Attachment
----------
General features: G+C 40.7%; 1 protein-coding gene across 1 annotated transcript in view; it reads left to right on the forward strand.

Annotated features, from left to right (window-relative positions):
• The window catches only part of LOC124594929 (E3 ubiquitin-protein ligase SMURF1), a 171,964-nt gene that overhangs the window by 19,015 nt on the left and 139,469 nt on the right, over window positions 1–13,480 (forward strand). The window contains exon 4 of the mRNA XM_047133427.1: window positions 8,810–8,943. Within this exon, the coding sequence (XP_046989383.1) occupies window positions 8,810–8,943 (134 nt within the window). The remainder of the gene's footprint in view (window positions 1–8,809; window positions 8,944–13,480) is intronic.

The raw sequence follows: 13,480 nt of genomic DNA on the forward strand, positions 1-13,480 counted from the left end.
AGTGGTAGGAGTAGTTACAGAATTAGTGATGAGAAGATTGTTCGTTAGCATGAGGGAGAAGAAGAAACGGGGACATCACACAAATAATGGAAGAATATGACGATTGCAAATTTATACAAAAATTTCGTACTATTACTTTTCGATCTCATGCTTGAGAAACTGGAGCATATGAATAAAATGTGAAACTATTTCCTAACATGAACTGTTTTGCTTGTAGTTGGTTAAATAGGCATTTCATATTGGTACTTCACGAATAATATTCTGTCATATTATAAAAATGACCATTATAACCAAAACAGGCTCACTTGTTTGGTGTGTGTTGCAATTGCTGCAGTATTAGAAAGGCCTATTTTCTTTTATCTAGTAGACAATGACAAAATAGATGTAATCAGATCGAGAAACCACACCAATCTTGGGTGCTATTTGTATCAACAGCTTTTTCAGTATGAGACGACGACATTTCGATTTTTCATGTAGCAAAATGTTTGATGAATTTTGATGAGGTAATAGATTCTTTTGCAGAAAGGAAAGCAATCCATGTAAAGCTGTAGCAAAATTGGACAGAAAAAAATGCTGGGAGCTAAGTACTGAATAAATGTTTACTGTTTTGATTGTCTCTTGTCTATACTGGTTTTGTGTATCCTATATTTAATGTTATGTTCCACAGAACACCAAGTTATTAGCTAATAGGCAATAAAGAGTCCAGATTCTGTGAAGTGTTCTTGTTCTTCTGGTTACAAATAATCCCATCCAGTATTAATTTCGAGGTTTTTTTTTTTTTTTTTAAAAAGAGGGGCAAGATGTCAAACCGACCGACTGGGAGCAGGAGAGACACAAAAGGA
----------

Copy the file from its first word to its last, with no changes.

General features: G+C 40.7%; 1 protein-coding gene across 1 annotated transcript in view; it reads left to right on the forward strand.

Annotated features, from left to right (window-relative positions):
• The window catches only part of LOC124594929 (E3 ubiquitin-protein ligase SMURF1), a 171,964-nt gene that overhangs the window by 19,015 nt on the left and 139,469 nt on the right, over window positions 1–13,480 (forward strand). The window contains exon 4 of the mRNA XM_047133427.1: window positions 8,810–8,943. Within this exon, the coding sequence (XP_046989383.1) occupies window positions 8,810–8,943 (134 nt within the window). The remainder of the gene's footprint in view (window positions 1–8,809; window positions 8,944–13,480) is intronic.

The raw sequence follows: 13,480 nt of genomic DNA on the forward strand, positions 1-13,480 counted from the left end.
AGTGGTAGGAGTAGTTACAGAATTAGTGATGAGAAGATTGTTCGTTAGCATGAGGGAGAAGAAGAAACGGGGACATCACACAAATAATGGAAGAATATGACGATTGCAAATTTATACAAAAATTTCGTACTATTACTTTTCGATCTCATGCTTGAGAAACTGGAGCATATGAATAAAATGTGAAACTATTTCCTAACATGAACTGTTTTGCTTGTAGTTGGTTAAATAGGCATTTCATATTGGTACTTCACGAATAATATTCTGTCATATTATAAAAATGACCATTATAACCAAAACAGGCTCACTTGTTTGGTGTGTGTTGCAATTGCTGCAGTATTAGAAAGGCCTATTTTCTTTTATCTAGTAGACAATGACAAAATAGATGTAATCAGATCGAGAAACCACACCAATCTTGGGTGCTATTTGTATCAACAGCTTTTTCAGTATGAGACGACGACATTTCGATTTTTCATGTAGCAAAATGTTTGATGAATTTTGATGAGGTAATAGATTCTTTTGCAGAAAGGAAAGCAATCCATGTAAAGCTGTAGCAAAATTGGACAGAAAAAAATGCTGGGAGCTAAGTACTGAATAAATGTTTACTGTTTTGATTGTCTCTTGTCTATACTGGTTTTGTGTATCCTATATTTAATGTTATGTTCCACAGAACACCAAGTTATTAGCTAATAGGCAATAAAGAGTCCAGATTCTGTGAAGTGTTCTTGTTCTTCTGGTTACAAATAATCCCATCCAGTATTAATTTCGAGGTTTTTTTTTTTTTTTTTAAAAAGAGGGGCAAGATGTCAAACCGACCGACTGGGAGCAGGAGAGACACAAAAGGA